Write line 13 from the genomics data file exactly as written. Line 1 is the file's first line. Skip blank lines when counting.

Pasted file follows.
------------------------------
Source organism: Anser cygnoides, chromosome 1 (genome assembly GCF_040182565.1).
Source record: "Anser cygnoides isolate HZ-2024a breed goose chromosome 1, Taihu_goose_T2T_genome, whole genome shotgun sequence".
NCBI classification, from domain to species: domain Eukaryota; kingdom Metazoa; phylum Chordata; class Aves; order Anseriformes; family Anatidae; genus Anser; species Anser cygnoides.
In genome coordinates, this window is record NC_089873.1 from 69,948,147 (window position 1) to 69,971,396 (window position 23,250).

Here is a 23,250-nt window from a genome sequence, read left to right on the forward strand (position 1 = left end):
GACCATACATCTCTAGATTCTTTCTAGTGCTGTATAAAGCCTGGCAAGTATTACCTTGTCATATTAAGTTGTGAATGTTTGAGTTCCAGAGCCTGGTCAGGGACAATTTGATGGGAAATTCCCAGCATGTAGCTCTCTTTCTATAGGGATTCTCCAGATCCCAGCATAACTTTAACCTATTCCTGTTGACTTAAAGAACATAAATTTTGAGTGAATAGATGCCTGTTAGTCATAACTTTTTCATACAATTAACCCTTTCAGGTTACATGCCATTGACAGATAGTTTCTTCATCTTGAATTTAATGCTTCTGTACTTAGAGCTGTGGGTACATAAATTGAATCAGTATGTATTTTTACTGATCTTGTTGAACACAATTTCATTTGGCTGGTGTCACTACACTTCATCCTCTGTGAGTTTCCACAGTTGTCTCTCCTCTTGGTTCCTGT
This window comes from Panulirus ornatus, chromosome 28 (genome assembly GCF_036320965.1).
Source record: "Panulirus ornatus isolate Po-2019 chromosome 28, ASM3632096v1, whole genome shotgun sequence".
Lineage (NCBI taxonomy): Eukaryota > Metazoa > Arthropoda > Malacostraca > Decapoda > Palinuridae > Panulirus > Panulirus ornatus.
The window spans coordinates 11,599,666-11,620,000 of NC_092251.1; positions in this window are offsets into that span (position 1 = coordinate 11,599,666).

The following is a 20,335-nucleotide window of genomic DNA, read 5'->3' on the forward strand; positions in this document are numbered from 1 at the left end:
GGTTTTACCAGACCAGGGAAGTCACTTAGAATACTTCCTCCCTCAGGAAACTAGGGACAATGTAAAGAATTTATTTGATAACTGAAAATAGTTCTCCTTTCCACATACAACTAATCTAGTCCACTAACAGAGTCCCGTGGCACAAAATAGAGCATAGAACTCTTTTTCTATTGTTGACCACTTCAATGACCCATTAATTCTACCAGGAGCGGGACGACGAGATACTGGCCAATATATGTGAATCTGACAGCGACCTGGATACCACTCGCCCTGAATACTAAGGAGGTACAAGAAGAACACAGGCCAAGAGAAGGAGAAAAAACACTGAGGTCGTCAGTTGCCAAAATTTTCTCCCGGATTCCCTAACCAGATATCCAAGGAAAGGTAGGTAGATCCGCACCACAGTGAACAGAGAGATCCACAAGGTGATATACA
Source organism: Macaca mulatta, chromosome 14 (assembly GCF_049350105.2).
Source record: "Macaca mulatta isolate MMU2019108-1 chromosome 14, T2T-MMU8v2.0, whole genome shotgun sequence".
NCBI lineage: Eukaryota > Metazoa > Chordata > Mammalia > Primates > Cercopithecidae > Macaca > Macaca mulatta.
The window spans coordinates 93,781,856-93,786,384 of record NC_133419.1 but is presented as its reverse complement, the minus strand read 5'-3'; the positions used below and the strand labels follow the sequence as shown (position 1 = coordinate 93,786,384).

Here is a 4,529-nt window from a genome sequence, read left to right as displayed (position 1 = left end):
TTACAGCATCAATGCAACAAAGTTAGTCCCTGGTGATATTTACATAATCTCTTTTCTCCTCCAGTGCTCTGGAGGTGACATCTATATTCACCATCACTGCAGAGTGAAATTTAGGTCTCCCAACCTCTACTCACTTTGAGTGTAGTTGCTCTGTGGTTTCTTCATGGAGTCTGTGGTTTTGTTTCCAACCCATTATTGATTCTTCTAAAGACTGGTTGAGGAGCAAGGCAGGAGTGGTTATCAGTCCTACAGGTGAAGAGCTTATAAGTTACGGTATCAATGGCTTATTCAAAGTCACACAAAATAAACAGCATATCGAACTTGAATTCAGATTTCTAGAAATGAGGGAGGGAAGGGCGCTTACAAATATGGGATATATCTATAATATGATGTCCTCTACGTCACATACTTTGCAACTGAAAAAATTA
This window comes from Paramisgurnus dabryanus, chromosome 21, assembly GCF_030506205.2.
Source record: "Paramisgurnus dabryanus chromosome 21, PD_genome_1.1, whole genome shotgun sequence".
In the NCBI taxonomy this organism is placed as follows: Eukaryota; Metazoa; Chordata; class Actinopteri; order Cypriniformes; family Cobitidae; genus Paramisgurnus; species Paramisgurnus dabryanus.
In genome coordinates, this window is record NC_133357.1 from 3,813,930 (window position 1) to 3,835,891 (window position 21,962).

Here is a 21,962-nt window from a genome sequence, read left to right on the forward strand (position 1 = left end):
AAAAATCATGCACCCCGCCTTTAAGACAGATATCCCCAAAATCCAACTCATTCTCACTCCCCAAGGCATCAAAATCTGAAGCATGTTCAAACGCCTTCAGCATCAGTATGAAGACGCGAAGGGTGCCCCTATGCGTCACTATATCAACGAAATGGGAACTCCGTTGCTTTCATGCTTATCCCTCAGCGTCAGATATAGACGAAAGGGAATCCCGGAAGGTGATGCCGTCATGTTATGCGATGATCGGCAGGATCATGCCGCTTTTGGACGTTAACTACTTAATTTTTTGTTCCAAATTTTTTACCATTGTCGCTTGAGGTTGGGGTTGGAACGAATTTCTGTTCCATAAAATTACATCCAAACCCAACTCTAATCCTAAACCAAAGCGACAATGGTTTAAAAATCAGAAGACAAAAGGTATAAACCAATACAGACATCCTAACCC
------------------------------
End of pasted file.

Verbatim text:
Source organism: Macaca mulatta, chromosome 14 (assembly GCF_049350105.2).